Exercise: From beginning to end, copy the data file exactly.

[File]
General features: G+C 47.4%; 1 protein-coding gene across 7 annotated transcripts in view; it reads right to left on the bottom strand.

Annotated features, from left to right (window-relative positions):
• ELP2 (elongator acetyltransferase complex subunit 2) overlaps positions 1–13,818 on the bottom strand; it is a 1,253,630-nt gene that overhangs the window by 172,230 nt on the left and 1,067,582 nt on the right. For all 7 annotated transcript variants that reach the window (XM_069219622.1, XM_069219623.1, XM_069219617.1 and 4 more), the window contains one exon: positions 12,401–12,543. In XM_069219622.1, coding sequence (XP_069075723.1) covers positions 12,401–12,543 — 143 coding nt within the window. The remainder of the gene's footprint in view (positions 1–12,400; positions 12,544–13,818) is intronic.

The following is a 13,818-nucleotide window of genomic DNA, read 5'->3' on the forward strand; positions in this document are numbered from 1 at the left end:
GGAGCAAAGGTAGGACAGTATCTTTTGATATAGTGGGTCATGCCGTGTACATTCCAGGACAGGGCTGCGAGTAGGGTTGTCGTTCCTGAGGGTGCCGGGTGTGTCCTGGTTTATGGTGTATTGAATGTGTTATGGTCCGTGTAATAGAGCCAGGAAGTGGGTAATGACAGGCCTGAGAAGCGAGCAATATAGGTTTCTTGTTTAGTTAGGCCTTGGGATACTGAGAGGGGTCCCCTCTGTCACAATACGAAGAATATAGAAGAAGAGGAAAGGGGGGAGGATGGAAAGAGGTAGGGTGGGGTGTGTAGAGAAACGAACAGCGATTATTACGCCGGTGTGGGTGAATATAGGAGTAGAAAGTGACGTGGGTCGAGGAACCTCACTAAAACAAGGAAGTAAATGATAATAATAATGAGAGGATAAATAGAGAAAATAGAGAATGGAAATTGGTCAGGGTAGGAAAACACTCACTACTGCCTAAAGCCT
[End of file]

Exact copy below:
General features: G+C 47.4%; 1 protein-coding gene across 7 annotated transcripts in view; it reads right to left on the bottom strand.

Annotated features, from left to right (window-relative positions):
• ELP2 (elongator acetyltransferase complex subunit 2) overlaps positions 1–13,818 on the bottom strand; it is a 1,253,630-nt gene that overhangs the window by 172,230 nt on the left and 1,067,582 nt on the right. For all 7 annotated transcript variants that reach the window (XM_069219622.1, XM_069219623.1, XM_069219617.1 and 4 more), the window contains one exon: positions 12,401–12,543. In XM_069219622.1, coding sequence (XP_069075723.1) covers positions 12,401–12,543 — 143 coding nt within the window. The remainder of the gene's footprint in view (positions 1–12,400; positions 12,544–13,818) is intronic.

The following is a 13,818-nucleotide window of genomic DNA, read 5'->3' on the forward strand; positions in this document are numbered from 1 at the left end:
GGAGCAAAGGTAGGACAGTATCTTTTGATATAGTGGGTCATGCCGTGTACATTCCAGGACAGGGCTGCGAGTAGGGTTGTCGTTCCTGAGGGTGCCGGGTGTGTCCTGGTTTATGGTGTATTGAATGTGTTATGGTCCGTGTAATAGAGCCAGGAAGTGGGTAATGACAGGCCTGAGAAGCGAGCAATATAGGTTTCTTGTTTAGTTAGGCCTTGGGATACTGAGAGGGGTCCCCTCTGTCACAATACGAAGAATATAGAAGAAGAGGAAAGGGGGGAGGATGGAAAGAGGTAGGGTGGGGTGTGTAGAGAAACGAACAGCGATTATTACGCCGGTGTGGGTGAATATAGGAGTAGAAAGTGACGTGGGTCGAGGAACCTCACTAAAACAAGGAAGTAAATGATAATAATAATGAGAGGATAAATAGAGAAAATAGAGAATGGAAATTGGTCAGGGTAGGAAAACACTCACTACTGCCTAAAGCCT